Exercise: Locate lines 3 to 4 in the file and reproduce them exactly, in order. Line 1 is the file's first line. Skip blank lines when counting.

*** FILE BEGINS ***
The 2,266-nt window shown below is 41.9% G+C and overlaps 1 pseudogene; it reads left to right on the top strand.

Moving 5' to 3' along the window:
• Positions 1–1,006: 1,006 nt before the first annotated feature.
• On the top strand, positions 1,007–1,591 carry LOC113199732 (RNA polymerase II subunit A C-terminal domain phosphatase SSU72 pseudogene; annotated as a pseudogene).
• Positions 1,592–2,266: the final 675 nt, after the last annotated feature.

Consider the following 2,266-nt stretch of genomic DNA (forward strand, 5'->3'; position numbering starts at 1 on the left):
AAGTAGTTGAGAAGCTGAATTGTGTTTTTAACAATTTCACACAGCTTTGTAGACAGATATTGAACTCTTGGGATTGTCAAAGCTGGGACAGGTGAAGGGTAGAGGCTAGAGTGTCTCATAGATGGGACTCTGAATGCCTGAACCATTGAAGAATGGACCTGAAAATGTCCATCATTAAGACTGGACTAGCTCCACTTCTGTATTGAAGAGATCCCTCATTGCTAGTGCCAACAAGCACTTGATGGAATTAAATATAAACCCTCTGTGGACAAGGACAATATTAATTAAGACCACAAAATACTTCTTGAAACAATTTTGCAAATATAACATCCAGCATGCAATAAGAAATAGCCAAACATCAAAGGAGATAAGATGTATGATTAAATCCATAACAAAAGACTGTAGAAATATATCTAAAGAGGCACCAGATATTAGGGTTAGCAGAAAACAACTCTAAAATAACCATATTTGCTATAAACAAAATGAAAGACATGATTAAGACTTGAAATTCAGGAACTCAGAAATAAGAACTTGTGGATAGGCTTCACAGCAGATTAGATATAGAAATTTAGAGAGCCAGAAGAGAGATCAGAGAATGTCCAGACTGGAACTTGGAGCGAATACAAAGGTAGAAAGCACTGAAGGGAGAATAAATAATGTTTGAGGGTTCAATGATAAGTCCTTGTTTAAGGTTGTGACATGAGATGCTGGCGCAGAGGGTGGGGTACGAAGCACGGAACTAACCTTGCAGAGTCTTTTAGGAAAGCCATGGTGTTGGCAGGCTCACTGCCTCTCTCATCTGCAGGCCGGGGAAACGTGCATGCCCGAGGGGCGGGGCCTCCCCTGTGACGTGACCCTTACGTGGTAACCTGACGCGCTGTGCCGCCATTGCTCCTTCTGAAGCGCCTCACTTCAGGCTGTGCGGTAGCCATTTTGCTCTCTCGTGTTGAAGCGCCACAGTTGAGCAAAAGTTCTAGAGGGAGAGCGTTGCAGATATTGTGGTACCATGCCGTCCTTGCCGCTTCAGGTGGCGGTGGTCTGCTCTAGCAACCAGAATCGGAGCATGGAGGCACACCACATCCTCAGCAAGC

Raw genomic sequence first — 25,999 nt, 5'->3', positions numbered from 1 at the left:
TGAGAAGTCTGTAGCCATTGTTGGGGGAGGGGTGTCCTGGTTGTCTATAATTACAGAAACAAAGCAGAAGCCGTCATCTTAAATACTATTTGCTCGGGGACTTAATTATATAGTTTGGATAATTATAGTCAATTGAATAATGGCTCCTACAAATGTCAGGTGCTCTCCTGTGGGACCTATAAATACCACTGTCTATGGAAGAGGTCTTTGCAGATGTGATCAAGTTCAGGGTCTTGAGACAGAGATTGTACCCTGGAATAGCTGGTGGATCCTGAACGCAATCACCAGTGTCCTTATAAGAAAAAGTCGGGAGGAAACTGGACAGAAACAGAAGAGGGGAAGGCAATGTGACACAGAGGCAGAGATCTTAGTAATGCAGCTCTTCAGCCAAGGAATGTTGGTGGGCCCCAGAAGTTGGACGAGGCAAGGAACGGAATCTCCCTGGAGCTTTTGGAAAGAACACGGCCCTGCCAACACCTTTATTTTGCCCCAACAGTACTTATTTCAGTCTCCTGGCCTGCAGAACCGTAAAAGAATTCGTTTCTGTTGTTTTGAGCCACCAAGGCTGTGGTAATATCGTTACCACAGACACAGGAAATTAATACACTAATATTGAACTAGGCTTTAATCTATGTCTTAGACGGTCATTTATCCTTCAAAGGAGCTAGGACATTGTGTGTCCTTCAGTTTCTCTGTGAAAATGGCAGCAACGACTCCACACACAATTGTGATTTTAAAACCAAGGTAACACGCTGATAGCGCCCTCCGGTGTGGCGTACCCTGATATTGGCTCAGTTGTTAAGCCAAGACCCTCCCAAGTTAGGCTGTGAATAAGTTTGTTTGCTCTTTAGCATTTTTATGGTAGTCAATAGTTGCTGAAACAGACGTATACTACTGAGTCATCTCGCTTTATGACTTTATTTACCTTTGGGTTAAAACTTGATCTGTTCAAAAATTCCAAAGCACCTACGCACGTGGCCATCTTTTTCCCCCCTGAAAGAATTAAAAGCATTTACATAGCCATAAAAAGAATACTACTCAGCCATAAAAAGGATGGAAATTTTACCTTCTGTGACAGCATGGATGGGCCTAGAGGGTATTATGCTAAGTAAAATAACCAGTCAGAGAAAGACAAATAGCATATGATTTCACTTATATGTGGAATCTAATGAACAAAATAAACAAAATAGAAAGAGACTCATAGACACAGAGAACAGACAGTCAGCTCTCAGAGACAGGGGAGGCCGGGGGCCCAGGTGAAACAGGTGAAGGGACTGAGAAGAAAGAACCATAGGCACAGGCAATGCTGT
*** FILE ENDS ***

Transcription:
• Positions 1–1,006: 1,006 nt before the first annotated feature.
• On the top strand, positions 1,007–1,591 carry LOC113199732 (RNA polymerase II subunit A C-terminal domain phosphatase SSU72 pseudogene; annotated as a pseudogene).